The ‘Search query’ field may be a little tricky if you're doing this for the first time (but I promise you'll be thanking the universe for it once you've figured out how it works). The idea behind Boolean search is that you can specify custom queries, however long and complex, to make sure you find exactly the results you're looking for. Boolean operators are the logical links that indicate the relationship between the terms in your query. For example, AND signifies that you're looking for a result that contains both terms; OR means you'll find results that contain either of the terms; NOT works like a negative keyword match, meaning that results containing a specified term will not be shown to you. Jump here for a full reference on Boolean operators and syntax.
The query above may look daunting until you break it into simpler elements. Let’s see what they mean.
- near/2: tells the program to look for the specified keywords within 2 words from each other, i.e. there should be no more than 2 words between the terms "SMM" and "sofware".
- "social media tools" and other phrases in quotes mean we are looking for an exact phrase match.
- OR tells the program to return results that match at least one of the expressions linked with this operator.
Finally, don't forget to give your alert a name and deselect all data sources except Twitter. When you're done, just click "Get mentions" to start the search.
In about a minute, Awario found hundreds of tweets that match my query. More importantly, all these folks are extremely likely to be interested in my campaign. This is laser-precise targeting! The next thing to do is export these tweets in .csv:
Now all we need to do is open the file in a spreadsheet editor and refine it to create a new import file for Twitter. As you do that, there are a few important things to keep in mind:
- In the export file find the column “Author Username”, make sure you remove all duplicate usernames from the column if there are any.
- Make sure the usernames do not include the “@”, are lowercase, and listed one per line.,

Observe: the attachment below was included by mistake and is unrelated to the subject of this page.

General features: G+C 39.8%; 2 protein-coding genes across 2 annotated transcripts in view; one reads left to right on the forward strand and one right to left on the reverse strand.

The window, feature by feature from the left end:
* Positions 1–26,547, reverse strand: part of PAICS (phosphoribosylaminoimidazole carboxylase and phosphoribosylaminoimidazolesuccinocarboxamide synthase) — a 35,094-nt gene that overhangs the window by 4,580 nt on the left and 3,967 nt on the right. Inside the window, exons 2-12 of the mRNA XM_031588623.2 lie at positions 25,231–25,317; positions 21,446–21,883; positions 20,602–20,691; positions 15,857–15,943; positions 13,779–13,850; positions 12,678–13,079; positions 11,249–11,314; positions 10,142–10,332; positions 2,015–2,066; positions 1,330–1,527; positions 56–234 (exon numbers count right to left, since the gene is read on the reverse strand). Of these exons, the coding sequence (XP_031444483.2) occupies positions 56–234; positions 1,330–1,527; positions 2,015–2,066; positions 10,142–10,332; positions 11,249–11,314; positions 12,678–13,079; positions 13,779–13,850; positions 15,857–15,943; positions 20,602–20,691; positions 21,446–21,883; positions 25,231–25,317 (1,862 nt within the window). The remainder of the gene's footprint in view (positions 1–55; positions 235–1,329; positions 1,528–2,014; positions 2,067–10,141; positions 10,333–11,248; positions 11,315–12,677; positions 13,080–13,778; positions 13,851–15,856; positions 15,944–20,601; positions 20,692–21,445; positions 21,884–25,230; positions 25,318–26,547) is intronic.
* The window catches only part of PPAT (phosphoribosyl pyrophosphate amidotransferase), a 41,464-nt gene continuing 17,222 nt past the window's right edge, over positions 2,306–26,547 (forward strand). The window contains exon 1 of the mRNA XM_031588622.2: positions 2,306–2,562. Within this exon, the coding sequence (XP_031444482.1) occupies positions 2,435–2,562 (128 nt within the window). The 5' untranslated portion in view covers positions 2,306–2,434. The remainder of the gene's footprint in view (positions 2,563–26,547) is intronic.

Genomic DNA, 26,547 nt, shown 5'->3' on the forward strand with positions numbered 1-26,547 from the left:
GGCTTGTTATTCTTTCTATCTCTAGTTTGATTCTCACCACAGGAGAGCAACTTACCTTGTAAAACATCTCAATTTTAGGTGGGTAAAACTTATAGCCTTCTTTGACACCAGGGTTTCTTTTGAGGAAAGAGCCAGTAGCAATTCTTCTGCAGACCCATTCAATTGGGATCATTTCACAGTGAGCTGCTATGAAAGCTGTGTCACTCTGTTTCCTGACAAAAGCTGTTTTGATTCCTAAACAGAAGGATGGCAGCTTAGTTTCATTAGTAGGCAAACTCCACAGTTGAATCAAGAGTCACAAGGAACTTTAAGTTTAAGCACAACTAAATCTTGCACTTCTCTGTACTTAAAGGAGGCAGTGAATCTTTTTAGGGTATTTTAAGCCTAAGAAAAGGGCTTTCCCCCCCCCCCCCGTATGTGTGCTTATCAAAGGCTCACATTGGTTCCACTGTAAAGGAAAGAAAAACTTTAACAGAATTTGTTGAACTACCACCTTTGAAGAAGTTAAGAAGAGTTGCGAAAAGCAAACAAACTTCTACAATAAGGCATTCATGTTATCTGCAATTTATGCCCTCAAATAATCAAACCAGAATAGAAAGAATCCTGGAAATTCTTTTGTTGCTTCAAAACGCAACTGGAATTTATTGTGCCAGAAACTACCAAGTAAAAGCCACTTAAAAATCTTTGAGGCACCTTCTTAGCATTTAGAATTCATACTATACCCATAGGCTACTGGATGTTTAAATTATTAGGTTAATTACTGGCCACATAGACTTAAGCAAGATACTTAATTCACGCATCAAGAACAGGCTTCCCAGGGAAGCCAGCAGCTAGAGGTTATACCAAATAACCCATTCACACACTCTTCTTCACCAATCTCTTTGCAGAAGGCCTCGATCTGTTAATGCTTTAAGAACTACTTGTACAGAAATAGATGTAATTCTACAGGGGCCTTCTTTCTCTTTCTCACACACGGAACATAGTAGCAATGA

- Get read of leading or trailing spaces around the usernames.
- Due to privacy concerns, the list must include at least 500 records for it to be usable in your campaigns (ideally, try to make it 1,000 or longer).
Mind that Twitter will accept only properly formatted .txt and .csv files. To avoid errors, I highly recommend to hash the file with SHA256, especially if you are working with a heavy file.
Your first tailored audience is ready! Let's build one more tailored list (this time for the Followers targeting option), and then see how you can import both files into Twitter.
3. Discovering influencers
Now we'll be looking for the most influential Twitter accounts in your niche, so that we can later use this list for followers-based ad targeting. This is going to be easy if you followed the previous step - you'll need to use the same alert you just created.
In my case, I was looking for accounts that tweet about social media marketing, social media management, social media tools, etc. The followers of such accounts are likely to be a good audience for the campaign. All I did was go to the Influencers report in the alert.
If you do the same, you'll see the authors with the biggest number of followers that have tweeted about your keywords. If you have several alerts in Awario, make sure to select the right one in the drop-down menu in the top left corner. You can also choose to sort the influencers by "Total mentions" (and not by the number of followers). This is often a wise thing to do - instead of a list of people who've tweeted about your keywords once or twice, you'll see the ones that are really interested in the topic.
Unfortunately, there is no option to directly export the list of influencers in .csv. That's why you'll need to manually copy the data from the report and paste it into a spreadsheet. Remove all records except for the usernames, and this time do not delete the “@”.
4. Importing the data to Twitter
Importing your laser-precise selection of Twitter users into Twitter Ads is the final step. Let’s begin with the accounts that we collected first ("Tailored audience").
- Log in to Twitter Ads and proceed to Tools > Audience Manager.
- On the next screen, click on the Create New Audience drop-down button and select Upload your own list.
- Provide a descriptive name for the audience, specify Twitter usernames as the data type, and upload your .txt or .csv file.
Hooray - you can now use this audience in your ad campaigns!
Note: from what I observe, it’s good to SHA256 encode the files you upload, especially when it comes to the bigger usernames lists (over 50K items). Twitter will often stall at the mysterious ‘audience too small’ status if you don’t encode the files.
Now let's import your other file - the list of influencers for followers-based targeting.
- Log in to Twitter Ads and proceed to Tools > Audience Manager.
- On the next screen, click on the Create New Audience drop-down button and select Add followers.
- Copy the list of usernames from your file, click on Import multiple @usernames, and paste your list into the field.
That was it - the process is fairly simple and will likely take you under 30 minutes (and much less than that when you do it for the second time). If you're still in doubt, here's one final inspirational screenshot. The first two campaigns have been created with the two methods above; the third one is a regular keyword-based campaign that most advertisers use.
Now over to you. Do you have similar success stories about social media advertising or creative ideas to share? Let me know in the comments!